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Central Law Journal.
ST. LOUIS, MO., JANUARY 7, 1916.
LORD READING CALLED TO TASK FOR HIS AMERICAN INTERVIEW ON "JUSTICE."
A judge who stoops to flatter public misconceptions of the judicial administration of the law deserves the rebuke contained in the sharp comments which the English law journals have made with reference to some after-dinner remarks of Lord Reading while on his recent visit to this country.
Lord Reading is quoted as saying that "the idea that it is the duty of the law courts to dispense law, is becoming obsolete. It is recognized that the true duty of the courts is to dispense justice."
Law Notes (London) in its December, 1915, number, says:
"If his Lordship is correctly reported,
then the observation of the average blunt old lawyer will be short and simple. 'Rot!' The tongue of the most careful man runs away with him in an afterbanquet speech, and if his Lordship did make any such remark he now bitterly repents it. What a nonsensical idea laymen have on this point. 'Well, sir, it may be law, but it ain't justice.' In our experience, we have noticed the remark is generally made by a litigant who has just lost his case. The law of the land is made up of common law and statute law. If this law does not produce what the community regard as justice, then let Parliament amend the law. But in the name of common sense, don't let justice depend on the length and breadth of each judge's foot, or rather, brain."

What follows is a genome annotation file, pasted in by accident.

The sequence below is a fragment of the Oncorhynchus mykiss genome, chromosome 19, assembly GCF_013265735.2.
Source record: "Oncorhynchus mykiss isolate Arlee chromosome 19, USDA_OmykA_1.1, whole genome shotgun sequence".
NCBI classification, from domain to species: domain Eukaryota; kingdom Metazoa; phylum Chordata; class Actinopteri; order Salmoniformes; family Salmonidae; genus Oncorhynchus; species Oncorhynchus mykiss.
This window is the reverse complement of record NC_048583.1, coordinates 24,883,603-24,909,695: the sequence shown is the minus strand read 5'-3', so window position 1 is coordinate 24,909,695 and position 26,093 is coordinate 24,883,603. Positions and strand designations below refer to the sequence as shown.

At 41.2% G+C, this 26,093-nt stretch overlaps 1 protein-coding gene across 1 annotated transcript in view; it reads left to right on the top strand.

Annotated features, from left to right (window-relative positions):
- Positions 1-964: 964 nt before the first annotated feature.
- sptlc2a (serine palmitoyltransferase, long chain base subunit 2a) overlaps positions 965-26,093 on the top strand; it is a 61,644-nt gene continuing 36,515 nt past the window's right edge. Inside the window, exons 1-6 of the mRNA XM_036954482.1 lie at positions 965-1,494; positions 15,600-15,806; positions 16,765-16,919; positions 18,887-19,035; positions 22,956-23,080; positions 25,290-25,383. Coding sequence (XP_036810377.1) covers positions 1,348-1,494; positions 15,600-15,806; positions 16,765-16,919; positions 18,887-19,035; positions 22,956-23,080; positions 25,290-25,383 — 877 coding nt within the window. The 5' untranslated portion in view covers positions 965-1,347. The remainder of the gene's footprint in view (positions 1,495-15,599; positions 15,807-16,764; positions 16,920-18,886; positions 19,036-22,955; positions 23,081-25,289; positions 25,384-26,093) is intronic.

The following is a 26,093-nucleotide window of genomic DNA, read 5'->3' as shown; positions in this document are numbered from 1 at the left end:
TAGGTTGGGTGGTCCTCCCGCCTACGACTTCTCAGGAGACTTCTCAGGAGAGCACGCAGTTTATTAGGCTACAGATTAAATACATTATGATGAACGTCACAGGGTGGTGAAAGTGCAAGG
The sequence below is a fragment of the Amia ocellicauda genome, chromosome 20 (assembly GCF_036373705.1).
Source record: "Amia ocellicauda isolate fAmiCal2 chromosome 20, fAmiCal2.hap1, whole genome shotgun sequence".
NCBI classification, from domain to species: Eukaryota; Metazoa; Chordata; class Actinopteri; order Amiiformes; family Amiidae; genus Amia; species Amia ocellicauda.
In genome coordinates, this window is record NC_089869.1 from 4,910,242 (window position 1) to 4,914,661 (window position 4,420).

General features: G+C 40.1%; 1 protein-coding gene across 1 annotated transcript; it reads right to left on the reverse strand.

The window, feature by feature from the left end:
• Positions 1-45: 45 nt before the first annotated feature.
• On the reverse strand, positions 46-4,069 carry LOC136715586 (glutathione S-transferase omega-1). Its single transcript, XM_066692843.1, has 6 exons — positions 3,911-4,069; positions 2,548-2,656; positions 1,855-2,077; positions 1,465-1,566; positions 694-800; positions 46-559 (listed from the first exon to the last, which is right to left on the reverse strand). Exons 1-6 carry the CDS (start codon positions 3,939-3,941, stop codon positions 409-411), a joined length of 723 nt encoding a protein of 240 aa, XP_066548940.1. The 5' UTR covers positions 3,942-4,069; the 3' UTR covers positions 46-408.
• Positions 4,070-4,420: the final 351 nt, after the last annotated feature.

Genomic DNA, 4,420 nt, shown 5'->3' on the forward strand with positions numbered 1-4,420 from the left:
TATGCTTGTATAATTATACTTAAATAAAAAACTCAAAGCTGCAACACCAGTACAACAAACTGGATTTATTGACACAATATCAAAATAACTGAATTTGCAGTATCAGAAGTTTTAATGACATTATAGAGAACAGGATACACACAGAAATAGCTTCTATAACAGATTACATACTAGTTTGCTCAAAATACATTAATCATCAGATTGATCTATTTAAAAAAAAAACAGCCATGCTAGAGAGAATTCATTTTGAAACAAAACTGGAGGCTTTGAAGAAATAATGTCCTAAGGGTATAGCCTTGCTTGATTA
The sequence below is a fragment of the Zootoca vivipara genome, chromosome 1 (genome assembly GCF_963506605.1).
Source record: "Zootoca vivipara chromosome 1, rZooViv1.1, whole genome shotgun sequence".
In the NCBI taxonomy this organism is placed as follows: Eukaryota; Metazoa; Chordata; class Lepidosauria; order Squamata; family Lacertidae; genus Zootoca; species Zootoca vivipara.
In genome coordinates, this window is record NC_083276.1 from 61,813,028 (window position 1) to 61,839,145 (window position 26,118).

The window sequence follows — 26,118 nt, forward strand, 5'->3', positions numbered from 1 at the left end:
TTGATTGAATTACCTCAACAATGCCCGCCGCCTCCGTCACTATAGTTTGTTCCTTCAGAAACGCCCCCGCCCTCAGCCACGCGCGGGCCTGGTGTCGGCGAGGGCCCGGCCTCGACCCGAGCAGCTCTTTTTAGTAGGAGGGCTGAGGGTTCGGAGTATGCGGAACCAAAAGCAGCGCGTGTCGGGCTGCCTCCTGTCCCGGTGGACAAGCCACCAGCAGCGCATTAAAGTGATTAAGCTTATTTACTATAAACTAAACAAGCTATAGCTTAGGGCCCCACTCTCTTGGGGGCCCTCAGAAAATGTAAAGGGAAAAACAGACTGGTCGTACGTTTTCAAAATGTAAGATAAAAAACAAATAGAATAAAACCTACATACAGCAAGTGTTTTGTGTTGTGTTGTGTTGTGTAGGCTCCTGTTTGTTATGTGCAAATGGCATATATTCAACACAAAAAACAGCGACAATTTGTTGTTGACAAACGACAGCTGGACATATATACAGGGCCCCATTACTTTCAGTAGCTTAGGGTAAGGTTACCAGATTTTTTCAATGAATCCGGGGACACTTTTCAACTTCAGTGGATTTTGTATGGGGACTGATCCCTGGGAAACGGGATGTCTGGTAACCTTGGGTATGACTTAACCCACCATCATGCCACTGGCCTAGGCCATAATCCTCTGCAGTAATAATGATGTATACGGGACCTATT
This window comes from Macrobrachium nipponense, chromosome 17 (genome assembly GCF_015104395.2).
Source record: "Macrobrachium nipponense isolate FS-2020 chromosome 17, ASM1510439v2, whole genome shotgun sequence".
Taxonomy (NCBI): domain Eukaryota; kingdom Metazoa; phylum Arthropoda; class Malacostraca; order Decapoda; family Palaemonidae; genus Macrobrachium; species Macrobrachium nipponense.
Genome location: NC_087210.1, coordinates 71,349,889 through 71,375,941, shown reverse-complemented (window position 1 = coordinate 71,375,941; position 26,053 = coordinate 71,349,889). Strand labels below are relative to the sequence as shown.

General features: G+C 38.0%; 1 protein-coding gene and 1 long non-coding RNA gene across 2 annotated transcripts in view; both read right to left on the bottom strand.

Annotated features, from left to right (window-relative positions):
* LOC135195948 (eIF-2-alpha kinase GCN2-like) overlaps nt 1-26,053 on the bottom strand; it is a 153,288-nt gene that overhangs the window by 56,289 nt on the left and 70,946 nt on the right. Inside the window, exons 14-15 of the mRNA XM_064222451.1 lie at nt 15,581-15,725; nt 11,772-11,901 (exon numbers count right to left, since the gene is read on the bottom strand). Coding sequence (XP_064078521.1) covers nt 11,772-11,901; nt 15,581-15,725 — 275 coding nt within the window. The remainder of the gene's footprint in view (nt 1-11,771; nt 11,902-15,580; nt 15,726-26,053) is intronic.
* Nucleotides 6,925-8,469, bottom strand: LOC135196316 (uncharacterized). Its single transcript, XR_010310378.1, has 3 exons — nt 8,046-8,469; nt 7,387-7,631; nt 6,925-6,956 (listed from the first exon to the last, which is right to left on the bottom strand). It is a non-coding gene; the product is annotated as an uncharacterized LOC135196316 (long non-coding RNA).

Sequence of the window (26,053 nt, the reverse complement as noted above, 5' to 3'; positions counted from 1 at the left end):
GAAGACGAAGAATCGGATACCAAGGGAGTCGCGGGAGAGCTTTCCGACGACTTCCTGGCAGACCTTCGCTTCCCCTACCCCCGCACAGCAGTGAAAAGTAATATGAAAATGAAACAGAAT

Law and justice are not interchangeable terms. The one is objective; the other subjective. Law, in the practical use of that term, is society's conception of justice, concretely expressed in statute and decision. Abstract justice is an
ever advancing but never completely attainable ideal toward which society keeps steadily striving. This ideal is realized in some measure from time to time by legislation changing or modifying rules of law. It must be borne in mind, however, that the popular assembly of the people is alone authorized to make the changes which the people regard as necessary to bring practical legal rules and abstract principles of justice into closer working relationship, and a judge is justified neither in lagging behind nor in going ahead of the community's conception of justice as expressed in the action of the legislature. A. H. R.
FALSE PERSONATION IN CLAIMING TO BE A FEDERAL OFFICER OF A NONEXISTING OFFICE.
The U. S. Supreme Court reverses ruling by District Court reported in 221 Fed. 140, that false personation of an officer or
employe of the United States under the
Federal Statute, "must be personation of some particular person or class of persons, since there cannot be a false personation of a suppositious individual who never existed or whose class never existed." United States v. Barrow, 36 Sup. Ct. 19.
The Supreme Court holds to a broader meaning of the federal statute, saying that: "To 'falsely assume or pretend to be an officer or employe acting under the authority of the United States' *** is the thing prohibited. One who falsely assumes to pretend to hold office that has a de jure existence is admittedly within its meaning. That is, where the assumption or pretense is false in part, but contains a modicum of truth the statute is violated. Why should it be deemed less an offense where the assumption or pretense is entirely false, as where the very office or employment to which the accused pretends title has no legal or actual existence?"